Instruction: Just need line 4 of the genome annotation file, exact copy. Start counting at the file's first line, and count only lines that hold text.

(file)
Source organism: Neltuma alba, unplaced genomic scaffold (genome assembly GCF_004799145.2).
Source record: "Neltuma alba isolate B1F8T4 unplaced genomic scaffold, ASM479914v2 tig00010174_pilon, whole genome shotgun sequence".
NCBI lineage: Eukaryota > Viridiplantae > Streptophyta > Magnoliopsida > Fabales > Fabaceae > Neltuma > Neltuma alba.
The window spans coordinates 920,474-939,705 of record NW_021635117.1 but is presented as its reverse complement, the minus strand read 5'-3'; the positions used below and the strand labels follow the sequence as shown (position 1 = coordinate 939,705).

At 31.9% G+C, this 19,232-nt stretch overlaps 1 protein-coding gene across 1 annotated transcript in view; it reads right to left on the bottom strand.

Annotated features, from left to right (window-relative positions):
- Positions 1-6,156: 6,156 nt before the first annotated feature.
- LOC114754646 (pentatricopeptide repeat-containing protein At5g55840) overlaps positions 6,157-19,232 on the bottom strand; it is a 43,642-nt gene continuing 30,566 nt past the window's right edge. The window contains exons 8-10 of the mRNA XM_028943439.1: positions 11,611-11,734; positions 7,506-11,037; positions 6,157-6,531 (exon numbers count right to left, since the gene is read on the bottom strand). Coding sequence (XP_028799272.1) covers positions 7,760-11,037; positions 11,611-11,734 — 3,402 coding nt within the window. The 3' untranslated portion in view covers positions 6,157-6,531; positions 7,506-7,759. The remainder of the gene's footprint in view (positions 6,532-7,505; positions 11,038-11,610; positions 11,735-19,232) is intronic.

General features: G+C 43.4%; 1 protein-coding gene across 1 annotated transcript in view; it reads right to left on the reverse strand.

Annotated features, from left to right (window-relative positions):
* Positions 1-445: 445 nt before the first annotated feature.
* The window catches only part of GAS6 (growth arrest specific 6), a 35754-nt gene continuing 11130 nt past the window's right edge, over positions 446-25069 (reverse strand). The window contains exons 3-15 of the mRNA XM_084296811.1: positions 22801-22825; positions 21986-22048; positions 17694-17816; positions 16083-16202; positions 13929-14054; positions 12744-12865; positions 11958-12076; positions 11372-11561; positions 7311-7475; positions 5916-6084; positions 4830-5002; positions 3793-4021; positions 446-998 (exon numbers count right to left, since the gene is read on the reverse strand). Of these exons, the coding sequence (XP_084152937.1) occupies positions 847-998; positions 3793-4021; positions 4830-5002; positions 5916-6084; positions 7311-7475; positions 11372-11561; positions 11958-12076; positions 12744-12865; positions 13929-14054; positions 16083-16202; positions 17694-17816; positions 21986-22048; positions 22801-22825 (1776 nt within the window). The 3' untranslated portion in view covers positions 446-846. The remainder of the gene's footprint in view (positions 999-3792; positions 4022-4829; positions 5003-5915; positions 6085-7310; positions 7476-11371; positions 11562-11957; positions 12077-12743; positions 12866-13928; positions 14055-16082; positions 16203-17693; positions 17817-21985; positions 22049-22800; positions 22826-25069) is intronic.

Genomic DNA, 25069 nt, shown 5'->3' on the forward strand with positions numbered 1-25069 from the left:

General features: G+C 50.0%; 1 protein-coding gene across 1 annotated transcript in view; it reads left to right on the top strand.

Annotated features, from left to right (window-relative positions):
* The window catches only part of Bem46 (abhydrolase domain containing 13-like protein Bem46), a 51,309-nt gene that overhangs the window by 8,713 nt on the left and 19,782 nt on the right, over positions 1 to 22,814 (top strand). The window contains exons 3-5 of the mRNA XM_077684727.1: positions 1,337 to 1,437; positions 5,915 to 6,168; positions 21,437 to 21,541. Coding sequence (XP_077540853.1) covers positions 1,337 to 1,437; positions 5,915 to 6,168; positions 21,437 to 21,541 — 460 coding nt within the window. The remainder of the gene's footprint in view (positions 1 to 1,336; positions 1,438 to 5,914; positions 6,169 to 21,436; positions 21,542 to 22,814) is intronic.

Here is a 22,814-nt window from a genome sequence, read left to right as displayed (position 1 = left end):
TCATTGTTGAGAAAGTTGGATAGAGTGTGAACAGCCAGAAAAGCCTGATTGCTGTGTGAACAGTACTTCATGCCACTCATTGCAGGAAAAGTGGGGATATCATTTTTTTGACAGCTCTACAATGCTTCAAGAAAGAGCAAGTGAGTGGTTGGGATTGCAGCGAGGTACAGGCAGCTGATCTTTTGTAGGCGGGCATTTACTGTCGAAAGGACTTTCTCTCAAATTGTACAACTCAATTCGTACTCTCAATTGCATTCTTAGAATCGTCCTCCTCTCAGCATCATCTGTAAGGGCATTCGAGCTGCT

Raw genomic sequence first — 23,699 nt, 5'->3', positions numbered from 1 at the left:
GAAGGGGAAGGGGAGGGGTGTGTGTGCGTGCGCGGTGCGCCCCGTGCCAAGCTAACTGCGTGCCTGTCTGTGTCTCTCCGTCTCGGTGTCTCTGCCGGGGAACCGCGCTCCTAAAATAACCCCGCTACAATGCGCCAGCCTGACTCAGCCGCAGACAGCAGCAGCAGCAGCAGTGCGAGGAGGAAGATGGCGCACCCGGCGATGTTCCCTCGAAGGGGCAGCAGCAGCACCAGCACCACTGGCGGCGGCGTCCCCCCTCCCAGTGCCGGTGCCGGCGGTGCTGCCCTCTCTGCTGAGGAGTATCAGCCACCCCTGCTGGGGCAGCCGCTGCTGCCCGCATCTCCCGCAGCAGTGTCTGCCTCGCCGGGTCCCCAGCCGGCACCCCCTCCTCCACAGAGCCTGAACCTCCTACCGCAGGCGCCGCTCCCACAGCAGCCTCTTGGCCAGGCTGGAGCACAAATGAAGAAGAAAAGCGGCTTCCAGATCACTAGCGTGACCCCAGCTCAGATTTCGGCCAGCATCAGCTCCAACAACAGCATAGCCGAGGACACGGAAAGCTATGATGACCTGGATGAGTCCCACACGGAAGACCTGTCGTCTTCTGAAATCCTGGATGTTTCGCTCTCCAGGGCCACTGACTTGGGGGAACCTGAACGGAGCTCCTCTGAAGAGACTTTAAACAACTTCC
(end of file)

The window spans coordinates 920,474-939,705 of record NW_021635117.1 but is presented as its reverse complement, the minus strand read 5'-3'; the positions used below and the strand labels follow the sequence as shown (position 1 = coordinate 939,705).